Added Sugar: How to Reduce It for Better Health



Sugar is often the top response when consumers are asked which ingredients they avoid for health reasons. That said, adult Americans consume, on average, over 77 grams of sugar a day, which is more than three times the recommended intake (for women).


When I used to sample dark chocolate snacks with my former chocolate company, nicobella organics, I would always emphasize that the chocolates were high in fiber and protein due to the dark chocolate and nuts. But shoppers would always ask (while anxiously grabbing the bag of chocolate and flipping it over to the see the Nutrition Facts label), "yes, but how much sugar does it have?"


While the chocolate didn't have much sugar compared to most snacks on the market, I didn't blame them for having concern. After all, studies have repeatedly demonstrated the harmful effects of high sugar consumption. Excess sugar can lead to insulin resistance, fatty liver disease, metabolic syndrome, inflammation, and obesity. Too much sugar has also been show to negatively affect cognition, mood, skin health, sleep, and satiety (i.e. making you feel like you're hungry and like you need more when you probably don't).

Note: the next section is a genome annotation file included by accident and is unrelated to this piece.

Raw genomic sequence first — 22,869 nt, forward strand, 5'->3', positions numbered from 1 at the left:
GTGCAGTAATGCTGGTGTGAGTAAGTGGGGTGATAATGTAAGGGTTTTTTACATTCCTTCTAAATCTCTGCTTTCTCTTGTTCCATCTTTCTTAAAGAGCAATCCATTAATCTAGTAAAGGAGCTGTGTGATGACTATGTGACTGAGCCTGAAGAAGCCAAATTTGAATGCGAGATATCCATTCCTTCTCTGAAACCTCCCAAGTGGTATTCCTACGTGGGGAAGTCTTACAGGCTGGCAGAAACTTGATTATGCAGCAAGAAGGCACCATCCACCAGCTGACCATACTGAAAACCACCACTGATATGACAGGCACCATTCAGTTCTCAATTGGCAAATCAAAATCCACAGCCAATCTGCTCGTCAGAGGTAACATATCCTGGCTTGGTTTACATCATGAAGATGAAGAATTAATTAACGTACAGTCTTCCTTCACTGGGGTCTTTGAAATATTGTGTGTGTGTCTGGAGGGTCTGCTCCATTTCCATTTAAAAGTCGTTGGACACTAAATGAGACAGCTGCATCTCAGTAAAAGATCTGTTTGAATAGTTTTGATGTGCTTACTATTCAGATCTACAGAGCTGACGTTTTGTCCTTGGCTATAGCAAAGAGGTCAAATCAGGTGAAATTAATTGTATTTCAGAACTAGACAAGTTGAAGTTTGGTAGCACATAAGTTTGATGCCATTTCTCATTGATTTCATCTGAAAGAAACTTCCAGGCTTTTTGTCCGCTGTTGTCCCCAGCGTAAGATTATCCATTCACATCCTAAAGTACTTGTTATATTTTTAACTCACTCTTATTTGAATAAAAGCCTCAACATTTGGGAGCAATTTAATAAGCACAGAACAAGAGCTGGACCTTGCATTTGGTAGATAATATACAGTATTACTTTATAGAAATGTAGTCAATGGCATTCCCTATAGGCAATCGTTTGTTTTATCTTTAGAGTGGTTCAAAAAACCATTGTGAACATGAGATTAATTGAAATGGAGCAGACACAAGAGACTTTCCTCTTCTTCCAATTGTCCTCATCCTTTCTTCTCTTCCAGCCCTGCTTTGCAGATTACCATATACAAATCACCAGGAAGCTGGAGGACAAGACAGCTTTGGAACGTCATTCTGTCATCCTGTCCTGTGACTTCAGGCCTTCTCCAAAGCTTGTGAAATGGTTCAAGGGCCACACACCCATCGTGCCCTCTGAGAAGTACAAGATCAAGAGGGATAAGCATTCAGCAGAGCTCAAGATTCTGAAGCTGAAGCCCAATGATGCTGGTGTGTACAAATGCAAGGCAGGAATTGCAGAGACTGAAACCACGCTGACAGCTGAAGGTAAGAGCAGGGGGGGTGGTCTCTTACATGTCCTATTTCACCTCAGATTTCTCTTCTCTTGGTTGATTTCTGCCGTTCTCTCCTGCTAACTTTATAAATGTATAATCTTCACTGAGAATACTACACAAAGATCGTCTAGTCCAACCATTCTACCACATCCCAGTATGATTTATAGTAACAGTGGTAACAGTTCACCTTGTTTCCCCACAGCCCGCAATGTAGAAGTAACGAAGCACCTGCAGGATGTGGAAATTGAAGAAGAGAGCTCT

Not All Sugar is is Detrimental to Health


Sugar is a type of carbohydrate naturally found in many whole foods. Fruits and vegetables contain naturally occurring sugar. Starch-based foods, like beans and potatoes, are broken down into simple sugars in our body. Whole grains are a carbohydrate-rich foods that also break down into sugar that enters our bloodstream. Does this mean we should avoid these nutrient-dense foods? Negative. These foods also come with an abundant amount of other essential nutrients for optimal health like vitamins, minerals, and phytonutrients.